“That would mean feeding Ukraine to the wolves,” Daalder said, referring to the withdrawal of support. “And no one is ready to do that.”

A senior State Department official, speaking on condition of anonymity to describe ongoing international discussions, said Biden administration officials had discussed the possibility of a protracted conflict with global effects even before February, as US intelligence suggested Putin was preparing to invade .

The Biden administration hopes the new weapon, in addition to successive waves of sanctions and Russian diplomatic isolation, will change the eventual end of the negotiating war, potentially reducing Putin’s desire to continue the fight, the official said.

Even if this reality does not happen immediately, officials have called for betting to ensure that Russia cannot take over Ukraine – a result that officials say could encourage Putin to invade other neighbors or even strike at NATO members. – as high that the administration is ready for even a global recession and growing famine.

Already the war, intensifying the effects of the coronavirus pandemic, plunged the world economy, now is expected to undergo years of low growth, in a new crisis. It has also exacerbated the global food emergency as fighting raises commodity prices and cripples Ukraine’s grain exports – which it normally feeds on. hundreds of millions of people a year – displacement of about 44 million people closer to starvation, according to the World Food Program.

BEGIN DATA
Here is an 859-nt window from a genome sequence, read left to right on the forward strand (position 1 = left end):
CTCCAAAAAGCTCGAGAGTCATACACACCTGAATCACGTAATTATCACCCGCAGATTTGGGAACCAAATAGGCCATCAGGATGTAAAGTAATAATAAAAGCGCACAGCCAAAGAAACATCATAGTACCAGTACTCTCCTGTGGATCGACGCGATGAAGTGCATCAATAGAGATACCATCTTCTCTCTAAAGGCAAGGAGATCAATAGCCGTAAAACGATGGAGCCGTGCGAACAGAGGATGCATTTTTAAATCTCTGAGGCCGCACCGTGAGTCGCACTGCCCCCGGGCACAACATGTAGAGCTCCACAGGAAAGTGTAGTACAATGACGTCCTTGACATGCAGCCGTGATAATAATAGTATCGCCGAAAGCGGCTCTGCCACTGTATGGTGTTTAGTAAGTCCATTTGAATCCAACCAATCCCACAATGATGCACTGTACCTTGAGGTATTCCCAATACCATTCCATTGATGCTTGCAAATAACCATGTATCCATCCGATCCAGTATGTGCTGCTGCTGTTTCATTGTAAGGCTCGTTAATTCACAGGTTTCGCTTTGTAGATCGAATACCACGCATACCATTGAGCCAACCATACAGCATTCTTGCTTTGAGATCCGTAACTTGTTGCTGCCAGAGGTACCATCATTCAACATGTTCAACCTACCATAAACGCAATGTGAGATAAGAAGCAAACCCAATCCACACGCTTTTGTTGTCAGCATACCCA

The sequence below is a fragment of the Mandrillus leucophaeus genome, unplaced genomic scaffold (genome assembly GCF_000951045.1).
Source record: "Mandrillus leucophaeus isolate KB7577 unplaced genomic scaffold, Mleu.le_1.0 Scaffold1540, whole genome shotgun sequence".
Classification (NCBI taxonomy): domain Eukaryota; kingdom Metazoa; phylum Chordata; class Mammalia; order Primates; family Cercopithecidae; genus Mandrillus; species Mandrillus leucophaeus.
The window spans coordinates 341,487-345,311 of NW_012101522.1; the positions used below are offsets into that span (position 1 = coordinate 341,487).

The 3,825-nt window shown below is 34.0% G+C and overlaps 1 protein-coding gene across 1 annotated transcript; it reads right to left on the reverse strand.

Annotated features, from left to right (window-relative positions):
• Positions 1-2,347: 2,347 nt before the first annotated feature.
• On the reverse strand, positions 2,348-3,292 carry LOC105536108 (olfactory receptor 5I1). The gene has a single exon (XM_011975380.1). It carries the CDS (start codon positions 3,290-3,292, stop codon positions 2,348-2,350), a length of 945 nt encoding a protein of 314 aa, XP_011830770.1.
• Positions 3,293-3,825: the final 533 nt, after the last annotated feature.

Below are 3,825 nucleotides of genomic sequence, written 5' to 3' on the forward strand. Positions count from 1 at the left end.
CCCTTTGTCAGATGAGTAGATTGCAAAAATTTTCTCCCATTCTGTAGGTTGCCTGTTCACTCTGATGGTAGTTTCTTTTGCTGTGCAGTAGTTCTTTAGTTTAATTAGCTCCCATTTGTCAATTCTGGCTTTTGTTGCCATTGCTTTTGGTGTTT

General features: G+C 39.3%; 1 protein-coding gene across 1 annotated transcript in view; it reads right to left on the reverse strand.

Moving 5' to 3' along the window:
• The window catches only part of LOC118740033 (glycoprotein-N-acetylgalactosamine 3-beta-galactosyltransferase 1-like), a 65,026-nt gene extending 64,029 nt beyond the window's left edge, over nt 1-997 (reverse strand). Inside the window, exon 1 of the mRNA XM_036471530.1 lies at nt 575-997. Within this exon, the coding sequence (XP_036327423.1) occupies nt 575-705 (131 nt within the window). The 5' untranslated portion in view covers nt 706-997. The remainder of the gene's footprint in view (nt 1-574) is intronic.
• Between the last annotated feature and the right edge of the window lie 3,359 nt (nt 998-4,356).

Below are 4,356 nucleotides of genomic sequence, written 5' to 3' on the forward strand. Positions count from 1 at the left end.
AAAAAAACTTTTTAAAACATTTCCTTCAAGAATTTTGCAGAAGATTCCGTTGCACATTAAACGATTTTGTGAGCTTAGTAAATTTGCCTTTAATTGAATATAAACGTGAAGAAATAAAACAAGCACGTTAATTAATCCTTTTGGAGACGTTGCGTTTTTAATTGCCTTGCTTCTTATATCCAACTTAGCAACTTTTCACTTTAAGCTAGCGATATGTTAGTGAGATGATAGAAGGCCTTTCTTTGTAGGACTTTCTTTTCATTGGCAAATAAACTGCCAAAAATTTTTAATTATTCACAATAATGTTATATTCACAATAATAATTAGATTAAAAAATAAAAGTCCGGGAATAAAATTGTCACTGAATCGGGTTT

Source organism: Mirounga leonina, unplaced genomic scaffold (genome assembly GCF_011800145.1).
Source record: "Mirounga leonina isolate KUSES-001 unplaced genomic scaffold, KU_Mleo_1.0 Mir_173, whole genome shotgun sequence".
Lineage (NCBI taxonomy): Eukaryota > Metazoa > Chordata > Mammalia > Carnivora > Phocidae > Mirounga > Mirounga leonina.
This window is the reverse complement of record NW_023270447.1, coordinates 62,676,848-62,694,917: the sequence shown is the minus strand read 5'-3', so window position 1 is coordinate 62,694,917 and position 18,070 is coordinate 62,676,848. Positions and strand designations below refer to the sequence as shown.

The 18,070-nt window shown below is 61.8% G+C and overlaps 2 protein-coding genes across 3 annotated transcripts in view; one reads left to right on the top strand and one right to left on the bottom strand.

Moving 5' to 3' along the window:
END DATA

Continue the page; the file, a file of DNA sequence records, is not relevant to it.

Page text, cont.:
“While it is certainly a challenge – we certainly are not sugaring it – in terms of how to navigate these turbulent waters, our guiding light is that the result of Russia being able to meet its maximalist demands is really bad. for the United States, really bad for our partners and allies and really bad for the world community, “said the State Department official.

She was raped in Ukraine. How many others have stories like hers?

On Friday, Ukrainian forces tried to protect dwindling areas under their control in Severodonetsk, a strategic city in Luhansk province that Pentagon officials expect to fall soon.

As a sign of how Western weapons have the potential to push the West deeper into the war, a U.S. defense official on Friday confirmed that a U.S.-made Harpoon anti-ship missile hit a Russian tractor in the Black Sea. For the first time, as part of Biden’s latest weapons package, the United States has said it will provide Harpoon mobile launchers to Ukraine.